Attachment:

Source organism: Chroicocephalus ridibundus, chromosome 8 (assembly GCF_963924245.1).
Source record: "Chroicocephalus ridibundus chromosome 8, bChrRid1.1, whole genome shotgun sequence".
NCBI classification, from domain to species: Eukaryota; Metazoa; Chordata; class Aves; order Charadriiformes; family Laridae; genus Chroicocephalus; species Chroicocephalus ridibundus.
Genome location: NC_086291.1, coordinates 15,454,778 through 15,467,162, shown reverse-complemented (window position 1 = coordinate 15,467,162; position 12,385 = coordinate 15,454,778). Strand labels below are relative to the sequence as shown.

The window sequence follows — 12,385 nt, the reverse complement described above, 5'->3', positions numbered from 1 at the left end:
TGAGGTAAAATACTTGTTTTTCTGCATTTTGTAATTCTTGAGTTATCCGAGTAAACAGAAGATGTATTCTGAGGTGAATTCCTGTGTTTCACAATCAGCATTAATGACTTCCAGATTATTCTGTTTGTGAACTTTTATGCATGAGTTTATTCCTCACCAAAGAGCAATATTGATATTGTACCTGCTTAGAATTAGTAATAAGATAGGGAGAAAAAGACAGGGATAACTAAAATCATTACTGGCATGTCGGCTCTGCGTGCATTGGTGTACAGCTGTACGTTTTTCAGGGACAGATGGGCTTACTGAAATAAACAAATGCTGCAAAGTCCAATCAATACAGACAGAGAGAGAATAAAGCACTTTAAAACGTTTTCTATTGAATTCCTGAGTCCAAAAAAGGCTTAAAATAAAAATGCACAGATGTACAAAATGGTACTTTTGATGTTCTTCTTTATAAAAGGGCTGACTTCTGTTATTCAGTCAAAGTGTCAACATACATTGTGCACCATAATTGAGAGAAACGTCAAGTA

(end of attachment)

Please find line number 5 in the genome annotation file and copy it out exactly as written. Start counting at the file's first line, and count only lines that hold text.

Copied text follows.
The window sequence follows — 12,385 nt, the reverse complement described above, 5'->3', positions numbered from 1 at the left end: